What’s Hot? 15/01

This week, we’re bringing you literal sunshine ☀️ reviewing caterpillar cakes ? Trump ? laughing at influencers in Dubai ? and finally, celebrating a bi icon…

The one you need to hear: ✨ Good news only

This week, @scottbryan tweeted the amazing news that from TODAY, sunrise will be before 8am every day in London, and by next Friday, it’ll be sunset after 4:30pm every day.

In a lockdown where people are struggling without evening walks and feel nervous heading on early-morning supermarket trips in the dark, this news is a welcome relief.

Scott is a TV critic and broadcaster, who many will know as the old Bake Off correspondent for Buzzfeed (what a job) – he’s well worth a follow for uplifting news.

The one we’re trying to understand: Colin & Co

The UK’s obsession with caterpillar cakes is hard to explain. Some parts are easy: Colin is King, the others are all wannabes. But at the end of the day, they’re just swiss rolls with different icing. I say that, and yet I’m actually in a group chat where we rate and review caterpillar cakes, including this latest entry from my friend Samuel:

Clyde (ASDA) takes a lot of what Colin did right, but lacks the richness and quality of the original and best. A fine homage to the classic birthday treat, however Colin keeps his crown vs this young pretender. 7/10

We also once played snog, marry, avoid with Colin, Wiggles and Curly. But let’s not go into that now.

The reason I bring up Colin & Co is a TikTok from this week, which guesses how each caterpillar cake would vote in a general election. Who said lockdown stifles creativity?

The list you need to read: Most surreal places Trump was banned from

Okay, so we know Trump was banned from Twitter, Instagram and Facebook last week. But the list got more surreal as it got broader (but we are totally here for each and every ban).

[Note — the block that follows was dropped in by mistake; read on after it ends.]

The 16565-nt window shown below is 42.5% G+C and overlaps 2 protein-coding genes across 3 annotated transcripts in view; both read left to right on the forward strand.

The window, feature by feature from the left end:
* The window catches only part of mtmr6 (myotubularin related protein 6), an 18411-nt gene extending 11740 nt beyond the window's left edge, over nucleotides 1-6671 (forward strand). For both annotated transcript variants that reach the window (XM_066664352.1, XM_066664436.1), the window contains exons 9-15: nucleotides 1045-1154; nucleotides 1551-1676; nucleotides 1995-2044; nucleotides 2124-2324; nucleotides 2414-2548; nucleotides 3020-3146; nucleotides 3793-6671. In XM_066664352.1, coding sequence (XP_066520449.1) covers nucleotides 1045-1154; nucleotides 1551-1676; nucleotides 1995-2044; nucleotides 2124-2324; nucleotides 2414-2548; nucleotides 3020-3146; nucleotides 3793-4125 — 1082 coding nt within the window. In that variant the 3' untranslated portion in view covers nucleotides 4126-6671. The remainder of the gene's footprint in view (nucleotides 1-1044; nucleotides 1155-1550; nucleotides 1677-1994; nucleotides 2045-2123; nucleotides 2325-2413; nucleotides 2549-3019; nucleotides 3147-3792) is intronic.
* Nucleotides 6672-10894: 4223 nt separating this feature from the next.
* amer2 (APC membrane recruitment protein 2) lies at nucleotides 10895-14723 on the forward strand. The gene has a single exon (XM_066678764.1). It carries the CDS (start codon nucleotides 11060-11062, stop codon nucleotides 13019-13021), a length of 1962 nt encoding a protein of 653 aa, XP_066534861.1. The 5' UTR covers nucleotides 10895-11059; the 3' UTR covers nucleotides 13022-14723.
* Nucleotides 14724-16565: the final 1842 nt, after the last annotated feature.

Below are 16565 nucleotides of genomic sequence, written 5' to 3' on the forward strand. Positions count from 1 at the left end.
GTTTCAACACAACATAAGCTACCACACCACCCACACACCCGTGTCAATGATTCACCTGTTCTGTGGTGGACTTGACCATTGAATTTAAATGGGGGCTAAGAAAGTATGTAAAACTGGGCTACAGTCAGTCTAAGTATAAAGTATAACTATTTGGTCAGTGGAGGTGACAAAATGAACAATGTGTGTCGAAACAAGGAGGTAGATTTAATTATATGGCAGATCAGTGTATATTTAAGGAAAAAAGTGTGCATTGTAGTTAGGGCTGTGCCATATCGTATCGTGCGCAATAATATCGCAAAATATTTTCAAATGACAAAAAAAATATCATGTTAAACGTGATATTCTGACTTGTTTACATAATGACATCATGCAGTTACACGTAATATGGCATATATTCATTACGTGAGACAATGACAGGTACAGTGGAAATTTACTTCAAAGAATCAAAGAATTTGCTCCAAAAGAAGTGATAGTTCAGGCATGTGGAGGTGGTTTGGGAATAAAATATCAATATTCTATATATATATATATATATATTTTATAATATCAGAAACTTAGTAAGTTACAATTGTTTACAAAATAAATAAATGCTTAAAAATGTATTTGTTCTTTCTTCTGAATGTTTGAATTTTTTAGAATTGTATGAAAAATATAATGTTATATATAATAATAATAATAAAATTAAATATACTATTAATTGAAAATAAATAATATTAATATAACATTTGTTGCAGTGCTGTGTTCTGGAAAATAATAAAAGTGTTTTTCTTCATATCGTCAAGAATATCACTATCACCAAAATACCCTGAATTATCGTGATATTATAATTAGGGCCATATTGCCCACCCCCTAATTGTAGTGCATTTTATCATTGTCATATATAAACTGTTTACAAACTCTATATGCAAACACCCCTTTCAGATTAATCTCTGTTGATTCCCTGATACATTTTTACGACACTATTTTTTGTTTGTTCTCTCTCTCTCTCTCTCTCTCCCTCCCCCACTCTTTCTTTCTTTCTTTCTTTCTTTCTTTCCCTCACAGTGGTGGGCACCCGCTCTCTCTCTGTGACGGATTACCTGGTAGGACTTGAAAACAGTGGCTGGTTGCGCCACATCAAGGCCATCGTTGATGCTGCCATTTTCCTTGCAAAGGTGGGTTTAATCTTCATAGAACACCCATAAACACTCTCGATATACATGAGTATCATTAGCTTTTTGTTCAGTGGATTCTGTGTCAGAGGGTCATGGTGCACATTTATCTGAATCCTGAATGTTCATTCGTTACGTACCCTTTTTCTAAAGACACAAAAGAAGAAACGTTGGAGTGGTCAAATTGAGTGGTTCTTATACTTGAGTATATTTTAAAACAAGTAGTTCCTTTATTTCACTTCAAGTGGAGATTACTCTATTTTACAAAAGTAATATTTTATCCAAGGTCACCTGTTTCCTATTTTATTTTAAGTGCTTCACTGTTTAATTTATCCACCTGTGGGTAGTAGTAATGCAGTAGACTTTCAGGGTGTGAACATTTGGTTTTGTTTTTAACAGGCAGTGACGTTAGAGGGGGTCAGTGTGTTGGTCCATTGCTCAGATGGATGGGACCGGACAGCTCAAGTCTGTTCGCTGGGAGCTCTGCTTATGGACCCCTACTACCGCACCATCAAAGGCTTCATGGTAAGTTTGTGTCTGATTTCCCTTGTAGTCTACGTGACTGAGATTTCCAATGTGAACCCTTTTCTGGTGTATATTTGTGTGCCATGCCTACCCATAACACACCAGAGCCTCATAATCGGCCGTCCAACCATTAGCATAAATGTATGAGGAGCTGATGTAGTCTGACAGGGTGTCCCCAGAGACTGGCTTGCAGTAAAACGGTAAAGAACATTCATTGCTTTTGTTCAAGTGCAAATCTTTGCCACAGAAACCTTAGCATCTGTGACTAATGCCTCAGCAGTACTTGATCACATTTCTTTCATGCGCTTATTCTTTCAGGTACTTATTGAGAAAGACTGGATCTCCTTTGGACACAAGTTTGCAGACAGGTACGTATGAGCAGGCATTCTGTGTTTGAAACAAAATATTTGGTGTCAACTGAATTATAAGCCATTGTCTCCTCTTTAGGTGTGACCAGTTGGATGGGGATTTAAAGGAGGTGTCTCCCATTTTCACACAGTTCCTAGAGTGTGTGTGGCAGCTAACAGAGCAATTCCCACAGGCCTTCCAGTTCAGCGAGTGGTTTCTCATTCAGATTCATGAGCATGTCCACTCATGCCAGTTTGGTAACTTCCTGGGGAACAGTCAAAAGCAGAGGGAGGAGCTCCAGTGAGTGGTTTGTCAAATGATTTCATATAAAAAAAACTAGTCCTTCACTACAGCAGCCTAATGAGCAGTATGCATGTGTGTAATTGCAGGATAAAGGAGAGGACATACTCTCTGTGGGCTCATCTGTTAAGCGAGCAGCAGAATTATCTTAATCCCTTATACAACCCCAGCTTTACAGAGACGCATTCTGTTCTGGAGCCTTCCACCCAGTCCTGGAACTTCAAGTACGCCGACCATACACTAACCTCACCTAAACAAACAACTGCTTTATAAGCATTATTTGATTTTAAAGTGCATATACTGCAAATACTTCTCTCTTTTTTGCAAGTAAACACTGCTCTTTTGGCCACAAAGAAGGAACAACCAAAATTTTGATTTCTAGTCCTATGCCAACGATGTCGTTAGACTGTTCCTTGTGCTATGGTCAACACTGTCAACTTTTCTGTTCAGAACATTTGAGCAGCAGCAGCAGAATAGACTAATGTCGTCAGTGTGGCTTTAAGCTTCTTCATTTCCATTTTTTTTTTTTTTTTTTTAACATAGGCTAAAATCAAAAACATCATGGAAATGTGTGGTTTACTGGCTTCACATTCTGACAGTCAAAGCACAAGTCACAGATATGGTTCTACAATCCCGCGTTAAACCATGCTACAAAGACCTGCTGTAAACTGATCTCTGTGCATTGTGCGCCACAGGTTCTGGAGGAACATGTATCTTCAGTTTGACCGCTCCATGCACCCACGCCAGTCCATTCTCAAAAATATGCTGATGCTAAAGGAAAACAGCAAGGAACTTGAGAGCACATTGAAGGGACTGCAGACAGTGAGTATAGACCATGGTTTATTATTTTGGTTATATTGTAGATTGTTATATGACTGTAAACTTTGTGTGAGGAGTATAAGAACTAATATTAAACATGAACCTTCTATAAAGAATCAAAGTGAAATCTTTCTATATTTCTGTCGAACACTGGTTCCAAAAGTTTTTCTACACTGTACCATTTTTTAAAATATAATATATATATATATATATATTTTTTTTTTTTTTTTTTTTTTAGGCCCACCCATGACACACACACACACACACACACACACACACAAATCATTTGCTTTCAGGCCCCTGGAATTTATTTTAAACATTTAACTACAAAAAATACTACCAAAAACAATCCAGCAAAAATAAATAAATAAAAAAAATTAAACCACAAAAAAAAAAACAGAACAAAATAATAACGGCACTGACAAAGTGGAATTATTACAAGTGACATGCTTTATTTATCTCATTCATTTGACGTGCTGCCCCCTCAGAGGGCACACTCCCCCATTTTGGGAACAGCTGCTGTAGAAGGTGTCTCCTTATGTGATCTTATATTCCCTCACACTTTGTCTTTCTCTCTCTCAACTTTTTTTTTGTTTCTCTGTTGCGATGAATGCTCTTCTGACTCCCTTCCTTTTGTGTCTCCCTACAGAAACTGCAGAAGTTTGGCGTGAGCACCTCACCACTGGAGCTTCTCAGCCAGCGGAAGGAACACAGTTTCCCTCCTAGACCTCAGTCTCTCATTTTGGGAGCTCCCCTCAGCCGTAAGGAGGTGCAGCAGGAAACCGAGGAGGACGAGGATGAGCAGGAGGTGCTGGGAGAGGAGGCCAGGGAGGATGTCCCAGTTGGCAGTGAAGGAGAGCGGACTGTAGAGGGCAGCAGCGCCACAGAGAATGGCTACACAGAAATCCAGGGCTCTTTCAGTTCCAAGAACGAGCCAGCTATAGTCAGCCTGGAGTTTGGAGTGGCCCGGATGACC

Trump was banned from Shopify (no more MAGA merch), Twitch (no streams pls), Snapchat (totally ghosted), TikTok (how the tables have turned) and Pinterest (no gold and red inspo board for you, hun).

The one that made us laugh: Influencers in Dubai

We were all mad at the number of holidays that influencers went on in 2020, right? It was a mixture of jealousy and pure COVID fear, an internal battle asking, “Would I do that if I was in their situation?” “Obviously not, it’s not morally right” “But it does look soooo hot and Walkers doesn’t hit the same way Lays does.”

In 2021, the feeling remained, as Dubai remained one of the UK’s only travel corridors, and influencers flocked to its sandy shores. Then, this week, we laughed. We laughed and we laughed and we laughed, when Dubai was taken off the list, with under 12 hours warning. “Take that” we said, “SEE, that’s why I didn’t go to Dubai” we insisted, despite the fact we haven’t travelled more than 3 miles from our houses in months.

Suddenly, the influencers were A) stuck in Dubai, B) deleting all the comments on their posts complaining that they were in Dubai, and C) coming up with their excuses. You see, you’re allowed to travel to restricted areas for work. Influencers’ work, is, of course, creating social media content. So a free trip to Dubai can be classed as work… I guess.

This Guardian article analyses the cases of three influencers, having contacted 23 for the piece. The final line made us burst out laughing, which felt almost as good as biting into a Lays crisp.

The ally no one knew they needed: Barbara Millicent Roberts

Born in Wisconsin in 1959, Barbara Millicent Roberts went viral on Tuesday for appearing to come out as bi-sexual on Instagram this week. Sadly, it wasn’t true. But we couldn’t help but wonder – is Barbie the ally we never knew we needed?

A tweet this week showed Barbie and another female doll wearing “Love Wins” rainbow shirts, claiming Barbie had her first ever girlfriend. Unfortunately, Barbie actually posted this image on “her” Instagram three years ago, but support for “Barbie the bi icon” continued.

Is this support misplaced? We don’t think so. Mattel has done some amazing things with Barbie of late, including gender-inclusive dolls, inclusive body types including disabilities, and most recently, a video of Barbie explaining her own white privilege on YouTube.

When I was younger, I definitely wasn’t a Barbie Girl. But at the same time, I don’t think Barbie was a Me Doll. Things have changed for both of us, and I can firmly say, I am a Barbie Girl in a Barbie World.


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